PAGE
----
Tuesday, October 04, 2005

A global look at the death penalty: Should the US change its policy?

The US has always maintained its right to sentence criminals to death. It feels that there are some criminals too dangerous even to sit in prison for the rest of their lives, or something like that. Over the last decade or so however the global community has been pushing for more reform on the matter.

The world had been eyeing the death penalty for years but the chain of reactions was set off by the EU officially adopting an anti-death penalty stance and even requiring countries wishing to join the EU, such as Turkey to adopt the measure. Many of these countries are strongly allied with the United States and the disagreement over the death penalty strains these ties.

The European countries are not the only ones to reconsider their policy of sentencing criminals to death. In recent years more and more countries have taken steps to reform their judicial policy on the matter. In China they have reinstated the reviewal of death penalty cases by higher courts to prevent wrongful confictions. Earlier this year prisoners in Jordan went on hunger strike to protest the death penalty.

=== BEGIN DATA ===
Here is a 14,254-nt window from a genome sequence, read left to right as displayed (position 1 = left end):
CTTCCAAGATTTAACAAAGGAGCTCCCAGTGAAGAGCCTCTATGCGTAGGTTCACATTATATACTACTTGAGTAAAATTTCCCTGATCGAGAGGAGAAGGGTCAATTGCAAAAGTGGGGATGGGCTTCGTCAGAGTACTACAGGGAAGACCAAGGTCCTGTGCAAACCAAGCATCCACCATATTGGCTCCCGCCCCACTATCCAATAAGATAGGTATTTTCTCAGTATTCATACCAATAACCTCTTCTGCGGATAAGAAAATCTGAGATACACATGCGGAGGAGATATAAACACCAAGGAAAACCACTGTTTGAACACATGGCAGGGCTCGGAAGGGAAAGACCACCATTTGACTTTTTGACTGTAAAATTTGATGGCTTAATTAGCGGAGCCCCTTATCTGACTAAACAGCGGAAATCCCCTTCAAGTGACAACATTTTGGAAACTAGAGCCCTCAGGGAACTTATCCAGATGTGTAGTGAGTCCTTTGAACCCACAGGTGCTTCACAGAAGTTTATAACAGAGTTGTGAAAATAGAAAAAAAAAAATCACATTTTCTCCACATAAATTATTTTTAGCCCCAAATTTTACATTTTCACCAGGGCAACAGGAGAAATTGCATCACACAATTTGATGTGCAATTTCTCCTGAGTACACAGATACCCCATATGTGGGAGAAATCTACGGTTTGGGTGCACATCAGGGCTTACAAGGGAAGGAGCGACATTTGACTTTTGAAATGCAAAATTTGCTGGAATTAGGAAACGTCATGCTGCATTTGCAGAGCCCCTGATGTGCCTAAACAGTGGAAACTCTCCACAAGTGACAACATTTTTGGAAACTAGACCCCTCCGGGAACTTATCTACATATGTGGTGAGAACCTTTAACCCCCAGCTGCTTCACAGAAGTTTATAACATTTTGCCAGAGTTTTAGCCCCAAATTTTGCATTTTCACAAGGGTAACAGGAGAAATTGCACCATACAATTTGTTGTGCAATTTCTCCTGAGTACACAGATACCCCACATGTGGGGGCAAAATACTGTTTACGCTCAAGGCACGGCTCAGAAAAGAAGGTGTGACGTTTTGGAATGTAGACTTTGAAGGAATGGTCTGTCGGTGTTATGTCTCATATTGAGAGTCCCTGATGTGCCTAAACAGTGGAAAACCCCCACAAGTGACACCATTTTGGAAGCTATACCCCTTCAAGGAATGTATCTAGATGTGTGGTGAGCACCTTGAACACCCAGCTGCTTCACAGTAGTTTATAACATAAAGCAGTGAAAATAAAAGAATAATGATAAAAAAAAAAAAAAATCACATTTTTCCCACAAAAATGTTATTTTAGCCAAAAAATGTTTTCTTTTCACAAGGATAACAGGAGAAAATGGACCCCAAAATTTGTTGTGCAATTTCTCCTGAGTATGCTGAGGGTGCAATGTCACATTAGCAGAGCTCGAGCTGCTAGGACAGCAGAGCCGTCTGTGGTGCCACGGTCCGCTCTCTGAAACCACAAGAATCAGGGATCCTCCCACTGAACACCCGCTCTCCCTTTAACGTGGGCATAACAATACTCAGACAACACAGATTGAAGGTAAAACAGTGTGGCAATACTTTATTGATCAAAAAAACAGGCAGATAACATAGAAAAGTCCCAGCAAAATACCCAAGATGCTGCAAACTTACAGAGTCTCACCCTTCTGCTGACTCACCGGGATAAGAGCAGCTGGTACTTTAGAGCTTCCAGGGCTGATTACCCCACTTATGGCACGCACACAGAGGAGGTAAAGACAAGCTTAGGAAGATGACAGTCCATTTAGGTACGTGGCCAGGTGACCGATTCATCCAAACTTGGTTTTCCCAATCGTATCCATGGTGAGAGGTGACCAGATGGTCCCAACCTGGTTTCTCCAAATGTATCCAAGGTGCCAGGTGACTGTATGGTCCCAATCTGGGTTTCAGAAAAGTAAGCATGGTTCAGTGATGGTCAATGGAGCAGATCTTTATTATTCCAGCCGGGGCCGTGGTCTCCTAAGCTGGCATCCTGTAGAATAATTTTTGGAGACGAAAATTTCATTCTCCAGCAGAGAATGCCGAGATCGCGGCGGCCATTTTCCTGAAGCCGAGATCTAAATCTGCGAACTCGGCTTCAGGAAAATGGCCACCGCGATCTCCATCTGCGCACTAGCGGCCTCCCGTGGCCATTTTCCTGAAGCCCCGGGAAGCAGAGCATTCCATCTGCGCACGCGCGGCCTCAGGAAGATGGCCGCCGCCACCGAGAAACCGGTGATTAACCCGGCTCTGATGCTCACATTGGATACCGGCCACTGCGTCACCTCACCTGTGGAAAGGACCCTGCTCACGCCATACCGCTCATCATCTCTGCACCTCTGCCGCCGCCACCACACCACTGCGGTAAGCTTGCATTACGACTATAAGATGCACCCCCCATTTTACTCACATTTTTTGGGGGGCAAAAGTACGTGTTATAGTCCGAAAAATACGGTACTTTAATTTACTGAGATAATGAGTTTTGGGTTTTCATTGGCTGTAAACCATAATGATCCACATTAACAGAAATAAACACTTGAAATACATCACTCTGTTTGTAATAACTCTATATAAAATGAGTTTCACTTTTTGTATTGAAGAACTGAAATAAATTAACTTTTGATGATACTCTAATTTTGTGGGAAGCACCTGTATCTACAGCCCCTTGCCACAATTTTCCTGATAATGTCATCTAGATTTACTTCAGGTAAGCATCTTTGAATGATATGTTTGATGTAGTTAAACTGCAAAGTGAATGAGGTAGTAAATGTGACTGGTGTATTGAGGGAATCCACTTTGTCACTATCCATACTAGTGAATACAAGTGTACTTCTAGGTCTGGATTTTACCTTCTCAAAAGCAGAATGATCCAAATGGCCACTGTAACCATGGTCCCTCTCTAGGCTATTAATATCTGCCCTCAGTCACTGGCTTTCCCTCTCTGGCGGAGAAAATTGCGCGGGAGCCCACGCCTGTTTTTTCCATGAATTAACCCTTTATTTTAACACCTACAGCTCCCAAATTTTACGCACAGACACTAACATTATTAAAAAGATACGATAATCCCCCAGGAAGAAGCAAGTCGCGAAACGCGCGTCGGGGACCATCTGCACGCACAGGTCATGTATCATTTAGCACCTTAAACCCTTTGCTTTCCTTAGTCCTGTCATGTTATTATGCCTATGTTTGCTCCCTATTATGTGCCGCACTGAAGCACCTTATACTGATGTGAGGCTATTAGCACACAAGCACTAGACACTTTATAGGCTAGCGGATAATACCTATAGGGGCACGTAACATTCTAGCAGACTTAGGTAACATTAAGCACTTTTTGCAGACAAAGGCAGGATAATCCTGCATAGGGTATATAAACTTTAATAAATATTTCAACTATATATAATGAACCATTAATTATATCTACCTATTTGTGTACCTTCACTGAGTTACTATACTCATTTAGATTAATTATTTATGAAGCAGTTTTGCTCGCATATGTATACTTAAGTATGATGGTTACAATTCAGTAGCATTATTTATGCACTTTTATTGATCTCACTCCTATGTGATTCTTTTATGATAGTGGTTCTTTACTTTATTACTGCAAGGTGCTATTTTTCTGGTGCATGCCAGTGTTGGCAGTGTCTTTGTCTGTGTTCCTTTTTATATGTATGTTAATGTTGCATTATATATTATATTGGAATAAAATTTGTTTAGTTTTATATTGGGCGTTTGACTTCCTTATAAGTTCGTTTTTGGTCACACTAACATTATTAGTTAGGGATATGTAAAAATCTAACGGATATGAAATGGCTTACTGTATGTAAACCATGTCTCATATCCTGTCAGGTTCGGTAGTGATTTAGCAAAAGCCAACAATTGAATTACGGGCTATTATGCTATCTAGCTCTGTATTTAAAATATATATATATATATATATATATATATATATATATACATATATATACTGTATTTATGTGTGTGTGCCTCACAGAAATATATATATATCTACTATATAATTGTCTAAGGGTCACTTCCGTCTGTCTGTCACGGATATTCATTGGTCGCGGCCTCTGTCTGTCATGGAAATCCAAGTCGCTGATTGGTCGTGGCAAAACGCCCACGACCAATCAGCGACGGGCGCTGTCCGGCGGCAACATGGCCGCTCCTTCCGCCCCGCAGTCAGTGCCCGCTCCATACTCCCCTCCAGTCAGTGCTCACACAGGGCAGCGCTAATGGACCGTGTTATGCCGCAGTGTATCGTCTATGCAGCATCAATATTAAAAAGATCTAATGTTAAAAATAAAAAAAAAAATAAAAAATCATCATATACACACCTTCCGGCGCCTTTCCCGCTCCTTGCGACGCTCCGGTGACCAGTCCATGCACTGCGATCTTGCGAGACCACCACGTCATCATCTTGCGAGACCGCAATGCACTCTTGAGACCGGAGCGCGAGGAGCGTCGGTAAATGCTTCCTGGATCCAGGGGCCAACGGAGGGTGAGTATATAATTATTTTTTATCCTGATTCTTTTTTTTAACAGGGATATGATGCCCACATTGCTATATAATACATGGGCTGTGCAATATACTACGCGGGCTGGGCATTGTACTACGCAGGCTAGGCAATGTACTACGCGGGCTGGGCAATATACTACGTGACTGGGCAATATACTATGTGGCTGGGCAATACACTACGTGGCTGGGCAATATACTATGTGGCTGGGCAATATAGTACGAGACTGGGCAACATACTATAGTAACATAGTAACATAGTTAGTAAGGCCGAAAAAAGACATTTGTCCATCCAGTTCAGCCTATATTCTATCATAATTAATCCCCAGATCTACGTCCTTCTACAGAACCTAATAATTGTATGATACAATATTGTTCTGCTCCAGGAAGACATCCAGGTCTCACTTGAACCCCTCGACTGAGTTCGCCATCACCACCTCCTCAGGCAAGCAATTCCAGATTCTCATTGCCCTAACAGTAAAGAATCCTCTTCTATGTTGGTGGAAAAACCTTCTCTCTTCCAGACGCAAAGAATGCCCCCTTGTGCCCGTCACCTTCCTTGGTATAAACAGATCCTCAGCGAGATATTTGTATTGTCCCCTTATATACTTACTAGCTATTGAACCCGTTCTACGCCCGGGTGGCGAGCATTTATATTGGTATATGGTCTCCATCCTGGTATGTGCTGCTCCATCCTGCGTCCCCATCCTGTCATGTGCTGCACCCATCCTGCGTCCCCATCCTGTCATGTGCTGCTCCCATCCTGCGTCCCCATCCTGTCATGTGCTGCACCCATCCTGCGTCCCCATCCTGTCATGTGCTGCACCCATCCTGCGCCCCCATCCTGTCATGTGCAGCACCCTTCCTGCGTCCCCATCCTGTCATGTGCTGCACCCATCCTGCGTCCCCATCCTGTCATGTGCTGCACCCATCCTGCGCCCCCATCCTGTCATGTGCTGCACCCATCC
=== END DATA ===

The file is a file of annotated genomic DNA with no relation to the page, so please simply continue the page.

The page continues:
Some countries still do resort to the death penalty as a means of dealing with criminals. Pakistan recently sentenced to death 5 people for their supposed involvement in the assassination attempt of Gen Musharraf. Another well known case is that of Iraq which recently approved the used of the death penalty. Even this approval however comes with strict conditions for terrorists only and I believe is largely due to the US influence in the political system.

As we witness much of the developed world and certainly the western world move away from the use of the death penalty the question is raised: should the US re-examine its policy toward the death penalty?

1 Comments:

Blogger Mickell said...

Death penalty cannot and shouldn't be totally eradicated. Especially when dealing with downright depraved serial killers. Ted Bundy and Ed Gein are murderers who didn't deserve to live at all for all their atrocious crimes against humanity. To let them live in the prison for the rest of their lives is a big waste to taxpayers' money.

Tue Oct 04, 10:24:00 PM  

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